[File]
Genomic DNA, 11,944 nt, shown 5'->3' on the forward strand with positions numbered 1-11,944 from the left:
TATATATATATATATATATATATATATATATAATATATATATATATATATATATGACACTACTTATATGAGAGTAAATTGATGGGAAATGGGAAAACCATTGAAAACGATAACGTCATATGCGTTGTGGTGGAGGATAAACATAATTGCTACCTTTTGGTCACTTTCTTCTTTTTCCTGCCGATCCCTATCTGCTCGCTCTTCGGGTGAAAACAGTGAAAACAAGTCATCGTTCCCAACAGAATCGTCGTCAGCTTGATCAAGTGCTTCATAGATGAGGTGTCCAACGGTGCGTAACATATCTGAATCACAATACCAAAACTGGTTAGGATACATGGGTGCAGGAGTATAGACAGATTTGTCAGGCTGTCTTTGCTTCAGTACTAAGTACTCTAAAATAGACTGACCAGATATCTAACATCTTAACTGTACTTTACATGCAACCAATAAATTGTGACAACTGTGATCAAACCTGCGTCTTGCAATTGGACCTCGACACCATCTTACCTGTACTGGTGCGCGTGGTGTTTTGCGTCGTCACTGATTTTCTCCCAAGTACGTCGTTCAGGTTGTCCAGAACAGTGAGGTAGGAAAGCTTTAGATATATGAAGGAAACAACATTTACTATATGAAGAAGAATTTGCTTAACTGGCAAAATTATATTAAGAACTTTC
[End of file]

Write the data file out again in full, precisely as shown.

Genomic DNA, 11,944 nt, shown 5'->3' on the forward strand with positions numbered 1-11,944 from the left:
TATATATATATATATATATATATATATATATAATATATATATATATATATATATGACACTACTTATATGAGAGTAAATTGATGGGAAATGGGAAAACCATTGAAAACGATAACGTCATATGCGTTGTGGTGGAGGATAAACATAATTGCTACCTTTTGGTCACTTTCTTCTTTTTCCTGCCGATCCCTATCTGCTCGCTCTTCGGGTGAAAACAGTGAAAACAAGTCATCGTTCCCAACAGAATCGTCGTCAGCTTGATCAAGTGCTTCATAGATGAGGTGTCCAACGGTGCGTAACATATCTGAATCACAATACCAAAACTGGTTAGGATACATGGGTGCAGGAGTATAGACAGATTTGTCAGGCTGTCTTTGCTTCAGTACTAAGTACTCTAAAATAGACTGACCAGATATCTAACATCTTAACTGTACTTTACATGCAACCAATAAATTGTGACAACTGTGATCAAACCTGCGTCTTGCAATTGGACCTCGACACCATCTTACCTGTACTGGTGCGCGTGGTGTTTTGCGTCGTCACTGATTTTCTCCCAAGTACGTCGTTCAGGTTGTCCAGAACAGTGAGGTAGGAAAGCTTTAGATATATGAAGGAAACAACATTTACTATATGAAGAAGAATTTGCTTAACTGGCAAAATTATATTAAGAACTTTC